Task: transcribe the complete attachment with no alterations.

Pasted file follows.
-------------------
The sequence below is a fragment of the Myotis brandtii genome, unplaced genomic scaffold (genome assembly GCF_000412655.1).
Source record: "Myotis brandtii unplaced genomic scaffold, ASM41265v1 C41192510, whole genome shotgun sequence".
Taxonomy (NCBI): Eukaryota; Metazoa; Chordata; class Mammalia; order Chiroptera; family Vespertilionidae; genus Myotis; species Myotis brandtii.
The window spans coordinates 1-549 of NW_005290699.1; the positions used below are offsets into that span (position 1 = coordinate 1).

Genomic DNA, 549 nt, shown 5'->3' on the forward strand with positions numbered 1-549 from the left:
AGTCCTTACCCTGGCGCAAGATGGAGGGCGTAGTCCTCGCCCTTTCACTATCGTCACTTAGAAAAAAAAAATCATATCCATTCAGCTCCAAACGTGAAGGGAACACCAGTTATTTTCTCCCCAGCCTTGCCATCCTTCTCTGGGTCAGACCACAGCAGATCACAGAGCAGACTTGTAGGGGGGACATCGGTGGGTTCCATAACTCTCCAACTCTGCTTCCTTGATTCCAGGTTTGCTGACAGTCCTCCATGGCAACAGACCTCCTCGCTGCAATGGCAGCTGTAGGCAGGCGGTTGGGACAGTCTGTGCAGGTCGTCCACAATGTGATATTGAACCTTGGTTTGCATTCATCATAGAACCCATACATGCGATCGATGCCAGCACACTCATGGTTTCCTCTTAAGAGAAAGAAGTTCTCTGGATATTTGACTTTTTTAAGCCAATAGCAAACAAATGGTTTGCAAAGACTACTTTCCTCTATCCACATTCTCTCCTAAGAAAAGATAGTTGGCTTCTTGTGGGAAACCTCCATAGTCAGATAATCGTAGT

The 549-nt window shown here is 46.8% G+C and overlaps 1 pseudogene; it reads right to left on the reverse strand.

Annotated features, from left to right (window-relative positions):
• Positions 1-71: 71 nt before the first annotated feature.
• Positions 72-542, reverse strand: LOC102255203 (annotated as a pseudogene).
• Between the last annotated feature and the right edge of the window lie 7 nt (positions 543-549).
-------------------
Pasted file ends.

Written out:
The sequence below is a fragment of the Myotis brandtii genome, unplaced genomic scaffold (genome assembly GCF_000412655.1).
Source record: "Myotis brandtii unplaced genomic scaffold, ASM41265v1 C41192510, whole genome shotgun sequence".
Taxonomy (NCBI): Eukaryota; Metazoa; Chordata; class Mammalia; order Chiroptera; family Vespertilionidae; genus Myotis; species Myotis brandtii.
The window spans coordinates 1-549 of NW_005290699.1; the positions used below are offsets into that span (position 1 = coordinate 1).

Genomic DNA, 549 nt, shown 5'->3' on the forward strand with positions numbered 1-549 from the left:
AGTCCTTACCCTGGCGCAAGATGGAGGGCGTAGTCCTCGCCCTTTCACTATCGTCACTTAGAAAAAAAAAATCATATCCATTCAGCTCCAAACGTGAAGGGAACACCAGTTATTTTCTCCCCAGCCTTGCCATCCTTCTCTGGGTCAGACCACAGCAGATCACAGAGCAGACTTGTAGGGGGGACATCGGTGGGTTCCATAACTCTCCAACTCTGCTTCCTTGATTCCAGGTTTGCTGACAGTCCTCCATGGCAACAGACCTCCTCGCTGCAATGGCAGCTGTAGGCAGGCGGTTGGGACAGTCTGTGCAGGTCGTCCACAATGTGATATTGAACCTTGGTTTGCATTCATCATAGAACCCATACATGCGATCGATGCCAGCACACTCATGGTTTCCTCTTAAGAGAAAGAAGTTCTCTGGATATTTGACTTTTTTAAGCCAATAGCAAACAAATGGTTTGCAAAGACTACTTTCCTCTATCCACATTCTCTCCTAAGAAAAGATAGTTGGCTTCTTGTGGGAAACCTCCATAGTCAGATAATCGTAGT

The 549-nt window shown here is 46.8% G+C and overlaps 1 pseudogene; it reads right to left on the reverse strand.

Annotated features, from left to right (window-relative positions):
• Positions 1-71: 71 nt before the first annotated feature.
• Positions 72-542, reverse strand: LOC102255203 (annotated as a pseudogene).
• Between the last annotated feature and the right edge of the window lie 7 nt (positions 543-549).